It is famously said that a camel is a horse designed by committee. The examples of this at the site are all too prevalent, but the most glaring is the visitors’ center designed by Snohetta. This normally brilliant architecture firm was put in an impossible position, designing a building with the wrong program in the wrong location for the wrong time. The only true purpose this building serves is to shield all the magnetometers from the rain, as visitors troop through the center and must have their bags and bodies examined. But even this mundane program could have been better located, in a building to the southwest of the site, which could have engulfed the mammoth concrete PATH ventilation structures that now loom over West St. (The much-trumpted “Champs Elysees” of Lower Manhattan!) Instead, the folly dominates the corner of Fulton and Greenwich, declaring itself where silence would have been the better sound. It’s presence almost robs Arad’s memorial of its power, allowing views of the footprints that it shouldn’t, while using the architectural vocabulary of 90’s Libeskind no less literally than Gehry does of Utzon.

The examples of design by committee are omnipresent: the replacement of inexpensive but beautiful jet mist stone at the base of the footprints with concrete; the inclusion of a cooling system behind the bronze plaques of the victim’s names, all so some lawyer could sleep easy in an expensive bed; the cheapening of the base of One World Trade Center. All of these moves make us question whether we, as a society, can achieve greatness at scale.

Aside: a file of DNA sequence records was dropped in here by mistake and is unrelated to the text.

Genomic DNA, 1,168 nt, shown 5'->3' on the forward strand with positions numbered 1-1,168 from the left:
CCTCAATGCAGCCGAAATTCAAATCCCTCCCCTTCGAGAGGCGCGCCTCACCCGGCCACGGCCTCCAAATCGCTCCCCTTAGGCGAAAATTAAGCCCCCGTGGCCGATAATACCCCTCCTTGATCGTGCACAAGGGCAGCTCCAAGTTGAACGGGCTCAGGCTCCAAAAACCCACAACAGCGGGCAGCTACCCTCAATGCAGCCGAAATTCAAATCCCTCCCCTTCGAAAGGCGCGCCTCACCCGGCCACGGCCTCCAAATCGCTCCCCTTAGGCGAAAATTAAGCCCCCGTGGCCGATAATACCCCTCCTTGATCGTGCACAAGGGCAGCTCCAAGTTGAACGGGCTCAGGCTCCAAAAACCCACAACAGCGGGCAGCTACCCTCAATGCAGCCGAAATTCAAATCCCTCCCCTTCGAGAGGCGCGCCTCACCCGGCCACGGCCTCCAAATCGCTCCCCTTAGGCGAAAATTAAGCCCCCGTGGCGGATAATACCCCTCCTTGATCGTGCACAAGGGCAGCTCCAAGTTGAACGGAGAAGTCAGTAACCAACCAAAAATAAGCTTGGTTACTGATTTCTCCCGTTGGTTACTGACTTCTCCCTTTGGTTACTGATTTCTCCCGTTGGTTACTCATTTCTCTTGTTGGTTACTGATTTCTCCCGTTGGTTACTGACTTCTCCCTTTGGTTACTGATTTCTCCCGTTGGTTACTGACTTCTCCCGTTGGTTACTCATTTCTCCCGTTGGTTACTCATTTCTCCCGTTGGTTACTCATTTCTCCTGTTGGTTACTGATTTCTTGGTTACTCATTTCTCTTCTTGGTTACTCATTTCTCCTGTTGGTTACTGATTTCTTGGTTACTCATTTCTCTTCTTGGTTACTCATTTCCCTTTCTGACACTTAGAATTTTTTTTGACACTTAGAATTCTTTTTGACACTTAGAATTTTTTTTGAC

But in the end, there will be the streets. And with the streets, come the City, and with the City comes its ultimate promise, the unknown.


Greenwich Street


The most significant achievement in the reconstruction of the World Trade Center has been the re-creation of Greenwich Street as an artery running through the site, re-connecting Tribeca directly with the financial district. Security considerations may initially restrict vehicular traffic passing through this rebuilt World Trade Center.

A century from now, however, all the buildings on the redevelopment site will have become fully integrated with the rest of lowerManhattan and Greenwich Street and its main artery will be filled with the trucks, buses, taxis, private automobiles and pedestrians that were once excluded from the site.

The most regrettable decision over the past decade has been the expenditure of over $21 billion in public funds without any public accounting or public participation in the decision-making process since the adoption of the Libeskind Plan in February 2003.

Peter Walker is the founding principal of the landscape architecture firm, Peter Walker and Partners. Co-founder of the firm Sasaki, Walker and Associates, Walker opened its West Coast office, which became The SWA Group in 1976. In 1983, he formed PWP Landscape Architecture. He played an essential role in the Graduate School of Design at Harvard University as both the chairman of the Landscape Architecture Department and the acting director of the Urban Design Program. He was head of the Department of Landscape Architecture at the University of California, Berkeley, from 1997 to 1999. A Fellow of the American Society of Landscape Architects and the Institute for Urban Design, Walker has been granted the Honor Award of the American Institute of Architects, Harvard’s Centennial Medal, the University of Virginia’s Thomas Jefferson Medal, the ASLA Medal, and the IFLA Sir Geoffrey Jellicoe Gold Medal. He is co-designer with Michael Arad of the National September 11th Memorial.

Vents, water, power and sustainability

We had to make many difficult decisions about the Memorial, difficult because the project has been so complicated and so contentious. On the positive side three issues come to mind, all of which have resulted in improvements that a visitor to the memorial will probably never be aware of.